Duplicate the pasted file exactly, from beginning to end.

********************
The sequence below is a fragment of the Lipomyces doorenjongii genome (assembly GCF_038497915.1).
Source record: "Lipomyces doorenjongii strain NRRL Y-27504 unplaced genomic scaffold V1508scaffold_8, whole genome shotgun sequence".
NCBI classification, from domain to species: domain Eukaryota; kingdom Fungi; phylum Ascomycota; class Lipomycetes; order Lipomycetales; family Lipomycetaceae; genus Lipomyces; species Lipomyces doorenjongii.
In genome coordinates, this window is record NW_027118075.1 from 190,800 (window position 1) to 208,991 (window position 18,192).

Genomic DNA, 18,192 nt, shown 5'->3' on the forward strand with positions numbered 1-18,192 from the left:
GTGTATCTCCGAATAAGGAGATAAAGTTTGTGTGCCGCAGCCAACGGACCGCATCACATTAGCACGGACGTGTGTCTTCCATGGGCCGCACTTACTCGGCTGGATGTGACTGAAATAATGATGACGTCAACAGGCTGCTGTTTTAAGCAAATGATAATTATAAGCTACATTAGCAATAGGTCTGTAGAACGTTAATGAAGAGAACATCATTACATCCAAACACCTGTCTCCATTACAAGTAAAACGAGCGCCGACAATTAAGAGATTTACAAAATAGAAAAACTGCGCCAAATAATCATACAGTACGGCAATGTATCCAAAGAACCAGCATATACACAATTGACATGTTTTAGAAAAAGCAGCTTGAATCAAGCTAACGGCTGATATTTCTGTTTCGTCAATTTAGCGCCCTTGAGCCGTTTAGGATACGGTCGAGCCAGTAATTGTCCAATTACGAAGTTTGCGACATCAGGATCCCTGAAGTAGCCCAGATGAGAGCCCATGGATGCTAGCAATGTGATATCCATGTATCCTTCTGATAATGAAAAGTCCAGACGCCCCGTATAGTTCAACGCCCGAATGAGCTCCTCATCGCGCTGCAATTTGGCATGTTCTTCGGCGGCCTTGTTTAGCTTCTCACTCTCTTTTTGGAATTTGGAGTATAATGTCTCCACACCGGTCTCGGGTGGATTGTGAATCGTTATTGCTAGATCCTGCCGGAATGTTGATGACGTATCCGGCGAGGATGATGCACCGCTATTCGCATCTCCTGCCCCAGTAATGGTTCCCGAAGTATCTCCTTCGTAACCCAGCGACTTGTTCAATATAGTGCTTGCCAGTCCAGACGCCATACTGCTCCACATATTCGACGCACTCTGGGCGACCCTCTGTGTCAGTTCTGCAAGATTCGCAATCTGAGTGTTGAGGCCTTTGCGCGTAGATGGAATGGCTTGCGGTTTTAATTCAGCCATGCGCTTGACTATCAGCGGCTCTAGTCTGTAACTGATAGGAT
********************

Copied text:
The sequence below is a fragment of the Lipomyces doorenjongii genome (assembly GCF_038497915.1).
Source record: "Lipomyces doorenjongii strain NRRL Y-27504 unplaced genomic scaffold V1508scaffold_8, whole genome shotgun sequence".
NCBI classification, from domain to species: domain Eukaryota; kingdom Fungi; phylum Ascomycota; class Lipomycetes; order Lipomycetales; family Lipomycetaceae; genus Lipomyces; species Lipomyces doorenjongii.
In genome coordinates, this window is record NW_027118075.1 from 190,800 (window position 1) to 208,991 (window position 18,192).

Genomic DNA, 18,192 nt, shown 5'->3' on the forward strand with positions numbered 1-18,192 from the left:
GTGTATCTCCGAATAAGGAGATAAAGTTTGTGTGCCGCAGCCAACGGACCGCATCACATTAGCACGGACGTGTGTCTTCCATGGGCCGCACTTACTCGGCTGGATGTGACTGAAATAATGATGACGTCAACAGGCTGCTGTTTTAAGCAAATGATAATTATAAGCTACATTAGCAATAGGTCTGTAGAACGTTAATGAAGAGAACATCATTACATCCAAACACCTGTCTCCATTACAAGTAAAACGAGCGCCGACAATTAAGAGATTTACAAAATAGAAAAACTGCGCCAAATAATCATACAGTACGGCAATGTATCCAAAGAACCAGCATATACACAATTGACATGTTTTAGAAAAAGCAGCTTGAATCAAGCTAACGGCTGATATTTCTGTTTCGTCAATTTAGCGCCCTTGAGCCGTTTAGGATACGGTCGAGCCAGTAATTGTCCAATTACGAAGTTTGCGACATCAGGATCCCTGAAGTAGCCCAGATGAGAGCCCATGGATGCTAGCAATGTGATATCCATGTATCCTTCTGATAATGAAAAGTCCAGACGCCCCGTATAGTTCAACGCCCGAATGAGCTCCTCATCGCGCTGCAATTTGGCATGTTCTTCGGCGGCCTTGTTTAGCTTCTCACTCTCTTTTTGGAATTTGGAGTATAATGTCTCCACACCGGTCTCGGGTGGATTGTGAATCGTTATTGCTAGATCCTGCCGGAATGTTGATGACGTATCCGGCGAGGATGATGCACCGCTATTCGCATCTCCTGCCCCAGTAATGGTTCCCGAAGTATCTCCTTCGTAACCCAGCGACTTGTTCAATATAGTGCTTGCCAGTCCAGACGCCATACTGCTCCACATATTCGACGCACTCTGGGCGACCCTCTGTGTCAGTTCTGCAAGATTCGCAATCTGAGTGTTGAGGCCTTTGCGCGTAGATGGAATGGCTTGCGGTTTTAATTCAGCCATGCGCTTGACTATCAGCGGCTCTAGTCTGTAACTGATAGGAT